Curtis Saw Company St. Louis

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longleafsawfiler
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Re: Curtis Saw Company St. Louis

Post by longleafsawfiler » February 12th, 2013, 8:38 pm

nice looking saw, Jim. the tooth pattern reminds me of the Atkins 51 with less fleam angle. have you filed it up and cut with it ?

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Jim_Thode
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Re: Curtis Saw Company St. Louis

Post by Jim_Thode » February 12th, 2013, 8:55 pm

Longleafsawfiler,
No, the Western Logger saw has never been used or filed. I likely will not use it, I have too many user saws to wear out before I start on new saws.
Jim

Treeline
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Re: Curtis Saw Company St. Louis

Post by Treeline » March 18th, 2013, 2:30 pm

Starling_Saw wroteCOLONCurious about the quality and how old the Jemco saws are? I was just visiting a East Coast saw manufacturer a couple months ago about having some lance tooth saws water jet cut for me. He had stated that his company started to make a few saws for Jemco this last year. He had said the quality was greatly improved over the past manufacturer that Jemco was using. Hoping to see a sample if it is some of the new saws.
Speaking of the vintage Curtis, I have a 65" lance tooth taper ground, sitting in my vice also, So far, it files and swedges like a quality saw. The logo is only visable with good light outdoors.
John

I am curious too if the Jemco saws will improve if they are switching to a new manufacturer.

I took some photos of three Curtis saws I have in the shop right now. One is the oldest model with the nice etch, the second is an older Jemco, and the third is a fairly new Jemco. Huge differences!

Here is the oldest saw. It's a 48" champion tooth. Nice steel, Flat ground, a little on the soft side, but still better steel than any new saw I've seen.

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Here it is with a slightly older Jemco Perf lance saw. The Jemco has no curve or belly to the teeth. It's Also flat ground and the steel is softer yet and seems to be of lower quality. The older Curtis I can flex and bend it springs back flat. I wouldn't try that with the Jemco. The newest Jemco is peeking along the top, more about that one in a minute.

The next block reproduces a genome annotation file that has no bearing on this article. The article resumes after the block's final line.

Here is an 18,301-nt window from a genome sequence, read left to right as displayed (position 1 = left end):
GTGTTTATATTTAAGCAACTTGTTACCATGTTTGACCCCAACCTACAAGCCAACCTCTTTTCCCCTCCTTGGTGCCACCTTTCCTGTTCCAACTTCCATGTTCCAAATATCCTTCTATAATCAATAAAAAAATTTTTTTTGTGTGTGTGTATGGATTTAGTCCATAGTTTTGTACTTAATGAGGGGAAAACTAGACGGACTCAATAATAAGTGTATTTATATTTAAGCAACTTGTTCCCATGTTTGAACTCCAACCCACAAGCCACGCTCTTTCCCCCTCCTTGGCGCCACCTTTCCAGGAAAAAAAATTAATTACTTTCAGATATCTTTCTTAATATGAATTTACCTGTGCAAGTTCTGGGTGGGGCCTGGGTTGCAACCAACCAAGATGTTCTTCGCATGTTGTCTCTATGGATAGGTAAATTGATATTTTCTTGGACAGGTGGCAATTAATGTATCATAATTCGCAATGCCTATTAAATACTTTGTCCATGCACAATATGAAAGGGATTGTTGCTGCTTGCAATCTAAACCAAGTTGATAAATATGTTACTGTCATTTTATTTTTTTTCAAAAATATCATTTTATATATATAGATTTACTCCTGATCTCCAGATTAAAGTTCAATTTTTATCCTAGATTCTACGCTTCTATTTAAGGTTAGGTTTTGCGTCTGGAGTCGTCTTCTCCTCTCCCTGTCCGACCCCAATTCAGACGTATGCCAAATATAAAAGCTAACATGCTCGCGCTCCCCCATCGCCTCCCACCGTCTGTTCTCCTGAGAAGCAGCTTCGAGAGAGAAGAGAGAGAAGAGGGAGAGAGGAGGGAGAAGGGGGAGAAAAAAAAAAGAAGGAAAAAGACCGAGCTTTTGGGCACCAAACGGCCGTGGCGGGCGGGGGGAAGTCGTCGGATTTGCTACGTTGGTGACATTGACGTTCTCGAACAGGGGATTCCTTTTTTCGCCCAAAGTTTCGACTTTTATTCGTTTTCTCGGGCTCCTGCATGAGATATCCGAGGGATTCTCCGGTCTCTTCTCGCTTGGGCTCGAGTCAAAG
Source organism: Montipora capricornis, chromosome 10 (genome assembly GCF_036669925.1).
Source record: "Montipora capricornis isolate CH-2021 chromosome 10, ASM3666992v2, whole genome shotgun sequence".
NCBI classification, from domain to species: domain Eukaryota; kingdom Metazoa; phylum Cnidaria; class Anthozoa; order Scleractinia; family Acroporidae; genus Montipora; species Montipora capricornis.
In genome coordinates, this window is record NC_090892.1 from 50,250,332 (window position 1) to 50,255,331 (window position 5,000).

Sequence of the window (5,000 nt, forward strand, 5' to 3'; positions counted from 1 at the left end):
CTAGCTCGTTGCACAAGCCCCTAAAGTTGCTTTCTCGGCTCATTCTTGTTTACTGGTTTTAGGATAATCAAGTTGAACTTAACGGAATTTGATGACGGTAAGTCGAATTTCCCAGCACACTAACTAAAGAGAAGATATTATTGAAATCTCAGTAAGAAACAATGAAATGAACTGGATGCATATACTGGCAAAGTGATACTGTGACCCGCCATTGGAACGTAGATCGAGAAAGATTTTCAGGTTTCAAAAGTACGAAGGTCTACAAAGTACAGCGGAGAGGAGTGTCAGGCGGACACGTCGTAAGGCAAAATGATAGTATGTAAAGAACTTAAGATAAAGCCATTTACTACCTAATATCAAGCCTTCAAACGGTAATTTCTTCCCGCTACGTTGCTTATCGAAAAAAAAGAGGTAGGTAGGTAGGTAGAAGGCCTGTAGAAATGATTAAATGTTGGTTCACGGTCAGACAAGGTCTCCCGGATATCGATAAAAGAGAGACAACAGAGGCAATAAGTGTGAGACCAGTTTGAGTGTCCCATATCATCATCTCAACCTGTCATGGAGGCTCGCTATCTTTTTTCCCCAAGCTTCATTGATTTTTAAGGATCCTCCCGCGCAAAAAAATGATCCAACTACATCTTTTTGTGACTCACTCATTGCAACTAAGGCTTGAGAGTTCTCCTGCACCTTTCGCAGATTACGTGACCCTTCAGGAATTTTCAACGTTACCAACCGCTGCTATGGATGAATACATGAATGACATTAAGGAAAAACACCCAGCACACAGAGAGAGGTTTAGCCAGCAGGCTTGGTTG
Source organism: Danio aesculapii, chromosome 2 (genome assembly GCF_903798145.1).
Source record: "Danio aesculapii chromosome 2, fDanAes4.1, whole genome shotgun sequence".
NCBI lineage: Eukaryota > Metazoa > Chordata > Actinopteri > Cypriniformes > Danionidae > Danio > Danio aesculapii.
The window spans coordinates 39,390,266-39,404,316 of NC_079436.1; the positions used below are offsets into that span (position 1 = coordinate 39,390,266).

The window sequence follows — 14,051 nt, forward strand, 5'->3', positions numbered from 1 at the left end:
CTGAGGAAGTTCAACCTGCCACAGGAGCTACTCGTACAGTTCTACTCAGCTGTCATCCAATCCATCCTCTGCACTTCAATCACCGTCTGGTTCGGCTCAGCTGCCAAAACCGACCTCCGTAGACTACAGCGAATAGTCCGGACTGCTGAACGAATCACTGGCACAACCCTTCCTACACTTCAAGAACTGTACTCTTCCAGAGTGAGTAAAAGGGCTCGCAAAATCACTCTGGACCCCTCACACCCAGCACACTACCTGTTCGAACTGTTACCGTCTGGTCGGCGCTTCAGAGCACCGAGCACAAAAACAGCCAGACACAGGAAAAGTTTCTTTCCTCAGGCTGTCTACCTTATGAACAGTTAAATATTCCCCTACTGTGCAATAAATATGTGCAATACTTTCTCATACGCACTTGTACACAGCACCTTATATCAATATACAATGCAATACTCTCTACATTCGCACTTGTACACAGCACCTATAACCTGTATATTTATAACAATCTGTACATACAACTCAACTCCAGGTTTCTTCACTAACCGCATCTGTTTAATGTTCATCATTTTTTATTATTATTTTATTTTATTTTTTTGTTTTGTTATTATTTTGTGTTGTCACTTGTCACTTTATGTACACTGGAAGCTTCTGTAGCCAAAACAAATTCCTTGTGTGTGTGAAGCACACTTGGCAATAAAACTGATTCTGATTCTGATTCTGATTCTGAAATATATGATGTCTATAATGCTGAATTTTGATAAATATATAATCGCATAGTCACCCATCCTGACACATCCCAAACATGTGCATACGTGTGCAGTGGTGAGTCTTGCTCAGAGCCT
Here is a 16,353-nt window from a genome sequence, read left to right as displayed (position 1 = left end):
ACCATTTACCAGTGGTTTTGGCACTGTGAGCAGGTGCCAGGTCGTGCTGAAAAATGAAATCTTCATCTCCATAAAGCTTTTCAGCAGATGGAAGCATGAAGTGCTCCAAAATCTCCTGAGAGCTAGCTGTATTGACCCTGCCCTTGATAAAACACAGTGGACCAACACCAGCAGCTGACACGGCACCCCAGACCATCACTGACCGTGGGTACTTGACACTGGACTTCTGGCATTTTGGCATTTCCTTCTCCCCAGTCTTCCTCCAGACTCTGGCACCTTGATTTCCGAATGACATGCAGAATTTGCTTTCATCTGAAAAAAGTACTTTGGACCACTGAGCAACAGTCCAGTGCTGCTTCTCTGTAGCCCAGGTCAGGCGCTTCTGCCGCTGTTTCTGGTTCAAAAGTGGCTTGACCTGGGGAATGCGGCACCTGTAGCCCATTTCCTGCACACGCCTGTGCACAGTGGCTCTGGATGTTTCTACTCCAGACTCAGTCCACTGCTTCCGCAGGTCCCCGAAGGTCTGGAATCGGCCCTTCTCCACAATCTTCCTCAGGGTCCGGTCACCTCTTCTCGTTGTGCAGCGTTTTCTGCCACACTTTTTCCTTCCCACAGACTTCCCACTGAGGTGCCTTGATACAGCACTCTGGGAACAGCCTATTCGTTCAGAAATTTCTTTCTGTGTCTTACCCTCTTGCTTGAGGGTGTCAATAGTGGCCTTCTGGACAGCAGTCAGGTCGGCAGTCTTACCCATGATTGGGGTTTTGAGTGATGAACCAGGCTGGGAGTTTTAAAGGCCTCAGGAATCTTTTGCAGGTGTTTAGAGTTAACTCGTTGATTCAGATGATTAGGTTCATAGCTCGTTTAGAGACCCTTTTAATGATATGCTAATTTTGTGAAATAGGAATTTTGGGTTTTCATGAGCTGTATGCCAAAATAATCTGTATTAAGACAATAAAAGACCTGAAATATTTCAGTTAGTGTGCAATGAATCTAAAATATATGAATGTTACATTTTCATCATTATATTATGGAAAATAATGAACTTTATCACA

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This older Jemco, even though it is flat, lower qality steel, is not all bad. The teeth and rakers were shaped nicely and it has some heft for a 3' saw. After tuning it up, it actually cut really well. I worry it might not last as long though since the steel seems soft.

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More to come on the newest Jemco...

Treeline
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Re: Curtis Saw Company St. Louis

Post by Treeline » March 18th, 2013, 6:47 pm

OK, here's the new Jemco. this is a local trail crew saw and has not been sharpened. This is how it came from the manufacturer...

The blade is noticeably thinner. It's the low quality "bendable" steel. The teeth and rakers are uneven. There are chunky blobs of steel hanging off from the manufacturing process. Some of the teeth have flat spots for tips. Some of the rakers have unequal height tips... What a mess.

Here's the comparison of the three blades for thickness, newest on top:

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Some details: